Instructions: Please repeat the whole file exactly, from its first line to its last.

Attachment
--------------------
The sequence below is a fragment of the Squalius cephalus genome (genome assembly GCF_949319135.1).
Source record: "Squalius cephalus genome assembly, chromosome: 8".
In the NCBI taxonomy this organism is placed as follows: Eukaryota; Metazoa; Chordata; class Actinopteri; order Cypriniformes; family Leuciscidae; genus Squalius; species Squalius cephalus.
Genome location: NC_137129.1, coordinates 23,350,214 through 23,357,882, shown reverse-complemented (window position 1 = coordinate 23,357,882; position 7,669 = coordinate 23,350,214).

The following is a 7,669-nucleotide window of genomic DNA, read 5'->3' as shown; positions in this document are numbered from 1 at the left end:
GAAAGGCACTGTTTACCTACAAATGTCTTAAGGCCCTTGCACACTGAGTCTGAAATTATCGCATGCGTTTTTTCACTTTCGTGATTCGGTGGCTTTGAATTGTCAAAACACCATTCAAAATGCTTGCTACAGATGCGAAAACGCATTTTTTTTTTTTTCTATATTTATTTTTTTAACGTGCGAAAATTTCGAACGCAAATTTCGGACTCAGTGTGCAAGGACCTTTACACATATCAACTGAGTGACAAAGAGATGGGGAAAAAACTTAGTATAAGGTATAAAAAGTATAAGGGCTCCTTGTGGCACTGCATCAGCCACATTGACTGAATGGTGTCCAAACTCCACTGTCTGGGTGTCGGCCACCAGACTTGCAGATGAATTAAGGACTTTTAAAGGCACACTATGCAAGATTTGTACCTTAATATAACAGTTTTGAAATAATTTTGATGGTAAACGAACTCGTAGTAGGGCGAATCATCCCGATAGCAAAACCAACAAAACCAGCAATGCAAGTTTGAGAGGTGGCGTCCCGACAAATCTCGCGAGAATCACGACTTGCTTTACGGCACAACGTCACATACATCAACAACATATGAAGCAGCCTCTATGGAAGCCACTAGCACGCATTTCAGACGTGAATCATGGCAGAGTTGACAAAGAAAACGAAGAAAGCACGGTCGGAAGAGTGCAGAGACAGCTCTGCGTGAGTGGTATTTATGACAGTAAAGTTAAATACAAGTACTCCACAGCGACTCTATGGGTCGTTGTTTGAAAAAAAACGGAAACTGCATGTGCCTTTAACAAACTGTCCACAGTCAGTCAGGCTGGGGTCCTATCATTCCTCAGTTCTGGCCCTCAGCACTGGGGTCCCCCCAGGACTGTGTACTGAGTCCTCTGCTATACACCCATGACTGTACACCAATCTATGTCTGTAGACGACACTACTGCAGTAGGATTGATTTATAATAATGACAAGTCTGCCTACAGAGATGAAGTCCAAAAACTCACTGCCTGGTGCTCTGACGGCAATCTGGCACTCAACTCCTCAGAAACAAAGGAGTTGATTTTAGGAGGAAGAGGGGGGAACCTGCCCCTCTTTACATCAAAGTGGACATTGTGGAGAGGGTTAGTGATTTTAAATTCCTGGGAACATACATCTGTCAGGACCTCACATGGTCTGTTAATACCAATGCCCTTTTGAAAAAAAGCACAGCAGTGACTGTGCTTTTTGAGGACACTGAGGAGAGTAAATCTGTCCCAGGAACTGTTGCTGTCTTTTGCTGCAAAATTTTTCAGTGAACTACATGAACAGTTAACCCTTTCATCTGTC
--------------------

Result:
The sequence below is a fragment of the Squalius cephalus genome (genome assembly GCF_949319135.1).
Source record: "Squalius cephalus genome assembly, chromosome: 8".
In the NCBI taxonomy this organism is placed as follows: Eukaryota; Metazoa; Chordata; class Actinopteri; order Cypriniformes; family Leuciscidae; genus Squalius; species Squalius cephalus.
Genome location: NC_137129.1, coordinates 23,350,214 through 23,357,882, shown reverse-complemented (window position 1 = coordinate 23,357,882; position 7,669 = coordinate 23,350,214).

The following is a 7,669-nucleotide window of genomic DNA, read 5'->3' as shown; positions in this document are numbered from 1 at the left end:
GAAAGGCACTGTTTACCTACAAATGTCTTAAGGCCCTTGCACACTGAGTCTGAAATTATCGCATGCGTTTTTTCACTTTCGTGATTCGGTGGCTTTGAATTGTCAAAACACCATTCAAAATGCTTGCTACAGATGCGAAAACGCATTTTTTTTTTTTTCTATATTTATTTTTTTAACGTGCGAAAATTTCGAACGCAAATTTCGGACTCAGTGTGCAAGGACCTTTACACATATCAACTGAGTGACAAAGAGATGGGGAAAAAACTTAGTATAAGGTATAAAAAGTATAAGGGCTCCTTGTGGCACTGCATCAGCCACATTGACTGAATGGTGTCCAAACTCCACTGTCTGGGTGTCGGCCACCAGACTTGCAGATGAATTAAGGACTTTTAAAGGCACACTATGCAAGATTTGTACCTTAATATAACAGTTTTGAAATAATTTTGATGGTAAACGAACTCGTAGTAGGGCGAATCATCCCGATAGCAAAACCAACAAAACCAGCAATGCAAGTTTGAGAGGTGGCGTCCCGACAAATCTCGCGAGAATCACGACTTGCTTTACGGCACAACGTCACATACATCAACAACATATGAAGCAGCCTCTATGGAAGCCACTAGCACGCATTTCAGACGTGAATCATGGCAGAGTTGACAAAGAAAACGAAGAAAGCACGGTCGGAAGAGTGCAGAGACAGCTCTGCGTGAGTGGTATTTATGACAGTAAAGTTAAATACAAGTACTCCACAGCGACTCTATGGGTCGTTGTTTGAAAAAAAACGGAAACTGCATGTGCCTTTAACAAACTGTCCACAGTCAGTCAGGCTGGGGTCCTATCATTCCTCAGTTCTGGCCCTCAGCACTGGGGTCCCCCCAGGACTGTGTACTGAGTCCTCTGCTATACACCCATGACTGTACACCAATCTATGTCTGTAGACGACACTACTGCAGTAGGATTGATTTATAATAATGACAAGTCTGCCTACAGAGATGAAGTCCAAAAACTCACTGCCTGGTGCTCTGACGGCAATCTGGCACTCAACTCCTCAGAAACAAAGGAGTTGATTTTAGGAGGAAGAGGGGGGAACCTGCCCCTCTTTACATCAAAGTGGACATTGTGGAGAGGGTTAGTGATTTTAAATTCCTGGGAACATACATCTGTCAGGACCTCACATGGTCTGTTAATACCAATGCCCTTTTGAAAAAAAGCACAGCAGTGACTGTGCTTTTTGAGGACACTGAGGAGAGTAAATCTGTCCCAGGAACTGTTGCTGTCTTTTGCTGCAAAATTTTTCAGTGAACTACATGAACAGTTAACCCTTTCATCTGTC